Nature Match Cuts
... is the podcast that reconnects curious people with nature. In times of transition, this podcast explores marvels of biodiversity in light of science, art and cultural heritage.
Get the awe through an inspiring change of perspective as flora, fauna, and landscapes become actors and storytellers.
No matter if you are a nature lover, eco-activist or just seeking inspirations for your every-day-life, feel a new sense of belonging to the non-human life by listening to stories at the intersection of science and nature writing, cultural knowledge and art!
I broadcast directly from the nature park Vosges du Nord in Eastern France with its richness of landscapes and historical findings.
When I was a child, I knew exactly what profession I wanted to take up:
- breeding "pyjama beetles" under my bed,
- translating the colourful stories that butterflies told me,
- being a scientist who talks to animals and plants and meets alien persons under a stone of an old dry stone wall.
Long before school, I knew my future profession by heart: I wanted to become a specialist for ladybugs and their friends. I was sure that scientists could talk to all animals, plants and even rocks by learning their language. I even started to train it.
Under my bed - where else, used jam jars with greens contained the red larvae of "pyjama beetles". That is what I called my beautiful yellow-black striped, knobbly friends aka Colorado potato beetles.
I had diligently researched: If I found the golden-yellow eggs on my neighbour's potato plants, the larvae would probably eat these leaves. And where else but on the neighbour's field would the adult beetles enjoy their freedom!
There was also author's work to do. Butterflies told me fascinating stories in colours, but the adults didn't understand them. Therefore, I had to write them down in colours ...
But what can you do, if you haven't learnt writing yet and a graphite pencil is not coloured enough?
I filled my coloured wax crayons into a light bulb (!) box to make them glow. And invented a secret writing. The adults laughed at the weird child, and it took me decades to learn about my talent: I am a synaesthete and can indeed hear the colours of butterflies. There is even a technical term for my childhood scribbling: asemic writing. It is used in art because it looks like writing but contains no real letters.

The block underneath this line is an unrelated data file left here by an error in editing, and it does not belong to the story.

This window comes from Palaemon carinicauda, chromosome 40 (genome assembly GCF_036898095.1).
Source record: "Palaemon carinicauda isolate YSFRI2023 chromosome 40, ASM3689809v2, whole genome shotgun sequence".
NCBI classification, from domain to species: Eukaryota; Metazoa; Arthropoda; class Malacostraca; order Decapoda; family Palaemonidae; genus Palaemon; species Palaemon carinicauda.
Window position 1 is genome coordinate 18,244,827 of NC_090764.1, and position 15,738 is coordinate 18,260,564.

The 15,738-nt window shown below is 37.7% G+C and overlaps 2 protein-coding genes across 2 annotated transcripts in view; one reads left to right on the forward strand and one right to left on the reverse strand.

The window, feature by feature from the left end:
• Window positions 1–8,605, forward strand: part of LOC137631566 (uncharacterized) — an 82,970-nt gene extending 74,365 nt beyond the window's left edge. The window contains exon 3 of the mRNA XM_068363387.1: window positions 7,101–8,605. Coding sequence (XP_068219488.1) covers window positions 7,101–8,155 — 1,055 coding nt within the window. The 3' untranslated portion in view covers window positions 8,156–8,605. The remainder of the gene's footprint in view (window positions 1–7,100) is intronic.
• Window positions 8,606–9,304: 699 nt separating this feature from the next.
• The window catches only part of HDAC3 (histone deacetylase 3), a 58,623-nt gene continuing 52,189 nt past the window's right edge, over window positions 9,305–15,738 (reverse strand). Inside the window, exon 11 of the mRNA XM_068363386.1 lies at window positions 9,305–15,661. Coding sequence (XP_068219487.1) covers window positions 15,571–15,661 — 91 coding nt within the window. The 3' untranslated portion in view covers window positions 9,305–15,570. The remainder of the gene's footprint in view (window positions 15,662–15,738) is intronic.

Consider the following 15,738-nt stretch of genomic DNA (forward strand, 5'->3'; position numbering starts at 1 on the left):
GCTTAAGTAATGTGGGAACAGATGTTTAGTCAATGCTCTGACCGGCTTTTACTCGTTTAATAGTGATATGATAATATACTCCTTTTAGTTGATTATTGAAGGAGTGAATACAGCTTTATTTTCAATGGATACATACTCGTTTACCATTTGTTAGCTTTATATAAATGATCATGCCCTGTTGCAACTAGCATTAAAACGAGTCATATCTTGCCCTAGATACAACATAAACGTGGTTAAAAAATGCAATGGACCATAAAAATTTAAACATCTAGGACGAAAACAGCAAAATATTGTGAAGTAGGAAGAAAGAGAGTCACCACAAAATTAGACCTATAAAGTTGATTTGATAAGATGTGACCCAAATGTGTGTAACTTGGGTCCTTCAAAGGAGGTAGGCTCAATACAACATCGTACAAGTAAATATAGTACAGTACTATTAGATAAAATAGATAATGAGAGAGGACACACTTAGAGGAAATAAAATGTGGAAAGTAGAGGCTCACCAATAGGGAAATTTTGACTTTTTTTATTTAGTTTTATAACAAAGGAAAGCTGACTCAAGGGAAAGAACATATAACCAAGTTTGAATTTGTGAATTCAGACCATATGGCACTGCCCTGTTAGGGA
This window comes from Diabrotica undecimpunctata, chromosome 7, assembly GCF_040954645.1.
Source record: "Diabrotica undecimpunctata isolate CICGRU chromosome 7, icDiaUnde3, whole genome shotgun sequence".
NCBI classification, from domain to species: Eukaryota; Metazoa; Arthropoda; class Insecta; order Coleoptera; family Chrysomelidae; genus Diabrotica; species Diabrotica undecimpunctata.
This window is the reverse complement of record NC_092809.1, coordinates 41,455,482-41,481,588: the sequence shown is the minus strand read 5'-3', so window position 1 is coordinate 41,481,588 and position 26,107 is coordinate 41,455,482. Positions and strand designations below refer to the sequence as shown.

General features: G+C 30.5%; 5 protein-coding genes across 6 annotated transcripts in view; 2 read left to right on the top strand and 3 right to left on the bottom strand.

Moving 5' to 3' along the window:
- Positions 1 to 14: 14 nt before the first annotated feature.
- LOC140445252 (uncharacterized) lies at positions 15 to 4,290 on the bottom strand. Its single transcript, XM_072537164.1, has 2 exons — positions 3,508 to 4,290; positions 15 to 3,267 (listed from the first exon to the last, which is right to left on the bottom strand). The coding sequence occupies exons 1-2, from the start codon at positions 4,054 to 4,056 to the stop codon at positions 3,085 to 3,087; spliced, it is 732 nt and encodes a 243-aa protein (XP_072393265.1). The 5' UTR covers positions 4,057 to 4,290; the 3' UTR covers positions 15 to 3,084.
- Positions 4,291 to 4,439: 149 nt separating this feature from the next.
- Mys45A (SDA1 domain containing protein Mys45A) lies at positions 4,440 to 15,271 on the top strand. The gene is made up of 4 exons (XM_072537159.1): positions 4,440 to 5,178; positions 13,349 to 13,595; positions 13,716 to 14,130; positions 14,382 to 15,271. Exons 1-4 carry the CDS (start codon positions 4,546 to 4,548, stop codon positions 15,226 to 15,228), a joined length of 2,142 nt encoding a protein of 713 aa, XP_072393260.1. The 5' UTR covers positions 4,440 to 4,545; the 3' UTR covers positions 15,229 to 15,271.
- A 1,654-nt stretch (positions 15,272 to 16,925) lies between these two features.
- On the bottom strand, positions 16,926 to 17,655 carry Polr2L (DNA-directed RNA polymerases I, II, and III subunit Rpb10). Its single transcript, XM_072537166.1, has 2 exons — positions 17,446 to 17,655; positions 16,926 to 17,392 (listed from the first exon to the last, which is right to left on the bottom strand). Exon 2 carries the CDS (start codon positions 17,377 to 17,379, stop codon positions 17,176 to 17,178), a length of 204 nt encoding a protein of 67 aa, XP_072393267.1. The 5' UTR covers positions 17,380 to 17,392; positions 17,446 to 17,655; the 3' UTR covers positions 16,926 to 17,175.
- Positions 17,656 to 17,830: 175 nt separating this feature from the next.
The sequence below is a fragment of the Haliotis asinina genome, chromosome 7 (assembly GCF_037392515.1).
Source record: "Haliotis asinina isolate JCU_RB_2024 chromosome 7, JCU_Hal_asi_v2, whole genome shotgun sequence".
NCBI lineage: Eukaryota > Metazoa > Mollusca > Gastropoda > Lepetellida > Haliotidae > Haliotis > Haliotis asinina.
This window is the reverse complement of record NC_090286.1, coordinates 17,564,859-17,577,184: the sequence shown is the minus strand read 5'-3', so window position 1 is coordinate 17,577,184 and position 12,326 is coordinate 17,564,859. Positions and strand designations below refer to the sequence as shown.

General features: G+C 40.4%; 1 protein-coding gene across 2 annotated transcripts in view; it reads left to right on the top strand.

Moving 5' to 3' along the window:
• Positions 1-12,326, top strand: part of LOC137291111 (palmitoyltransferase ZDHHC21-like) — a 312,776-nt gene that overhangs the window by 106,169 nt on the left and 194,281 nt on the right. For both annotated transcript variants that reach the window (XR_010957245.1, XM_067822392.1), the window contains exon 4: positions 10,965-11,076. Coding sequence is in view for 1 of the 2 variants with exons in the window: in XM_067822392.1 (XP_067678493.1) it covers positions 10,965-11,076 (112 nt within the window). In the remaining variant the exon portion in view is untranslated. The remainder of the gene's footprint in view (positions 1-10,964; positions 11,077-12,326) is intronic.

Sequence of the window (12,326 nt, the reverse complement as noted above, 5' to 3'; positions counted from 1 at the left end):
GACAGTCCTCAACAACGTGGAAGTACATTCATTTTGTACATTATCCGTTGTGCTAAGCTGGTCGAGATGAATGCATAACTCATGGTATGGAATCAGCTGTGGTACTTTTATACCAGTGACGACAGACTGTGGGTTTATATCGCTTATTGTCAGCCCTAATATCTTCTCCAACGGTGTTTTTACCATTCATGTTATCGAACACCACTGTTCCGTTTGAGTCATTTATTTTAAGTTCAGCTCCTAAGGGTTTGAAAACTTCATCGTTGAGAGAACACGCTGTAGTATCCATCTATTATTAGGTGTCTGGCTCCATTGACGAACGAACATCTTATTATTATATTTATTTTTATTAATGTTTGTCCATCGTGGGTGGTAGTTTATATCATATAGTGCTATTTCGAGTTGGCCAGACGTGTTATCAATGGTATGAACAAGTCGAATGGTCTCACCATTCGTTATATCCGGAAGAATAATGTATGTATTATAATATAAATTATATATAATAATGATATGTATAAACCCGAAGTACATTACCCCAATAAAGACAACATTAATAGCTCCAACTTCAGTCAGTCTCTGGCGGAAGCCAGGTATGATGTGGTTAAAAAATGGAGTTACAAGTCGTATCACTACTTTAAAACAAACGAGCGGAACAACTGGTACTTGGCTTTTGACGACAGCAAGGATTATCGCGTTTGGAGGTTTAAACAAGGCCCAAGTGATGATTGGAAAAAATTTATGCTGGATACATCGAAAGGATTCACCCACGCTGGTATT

My first classroom was a loose rock on a dry stone wall where I met interesting alien persons. Every time I lifted the rock, I was on a different planet with hard-working ant people, funny pill-bugs, who could roll into a ball when disturbed. Some people were wet and slimy, and some were so proud of their houses that they carried them on their backs. I lived in a cosmos of awe.
Later I interrupted these meetings as a journalist and book author by interviewing Homo sapiens. I wrote stories like a well-behaved adult, but never lost my love for nature.
Well, here I am! Child-like as ever when I talk to animals and plants.
And a writer and journalist who still perceives texts in colours, light and sounds.
Join me as I share with you stories about the fascinating "otherworlds" of the more-than-human beings as well as amazing knowledge from science and cultural heritage! You like to change your perspective? Come to this podcast of everyday marvels of wonder and awe!
Why Match Cuts?
Match cuts are a special cut technique for transitions in audio and video. Perhaps you may know one of the most famous match cuts of film history.
Somewhere in space, there is a planet in primaeval time. Two hordes of apes are fighting over a water hole. The leader of one group reclaims control of the water. The other one looks at a big bone and back to that reclaimer.
- Moments of watching and hesitating. -
Suddenly this ape grabs the bone and uses it as a weapon. After a brutal fight, he triumphs and tosses the bone into the air. The camera shows the bone whirling around its axis in the sky.
A moment later, the bone is a satellite in the cosmos of the Anthropocene, built by apes called Homo sapiens.
This unforgettable match cut from bone to satellite comes from Stanley Kubrick's "2001. A Space Odyssey".
Match cuts are far more than simple transitions: they build meaning and a relationship between two shots. They engage you on a deeper level and inspire you to think.
Whether a match cut connects scenes, times or locations, it has an emotional momentum revealing deeper relations and correlations. Match cuts connect the unexpected. Therefore, Nature Match Cuts is the podcast designed to reconnect you with nature.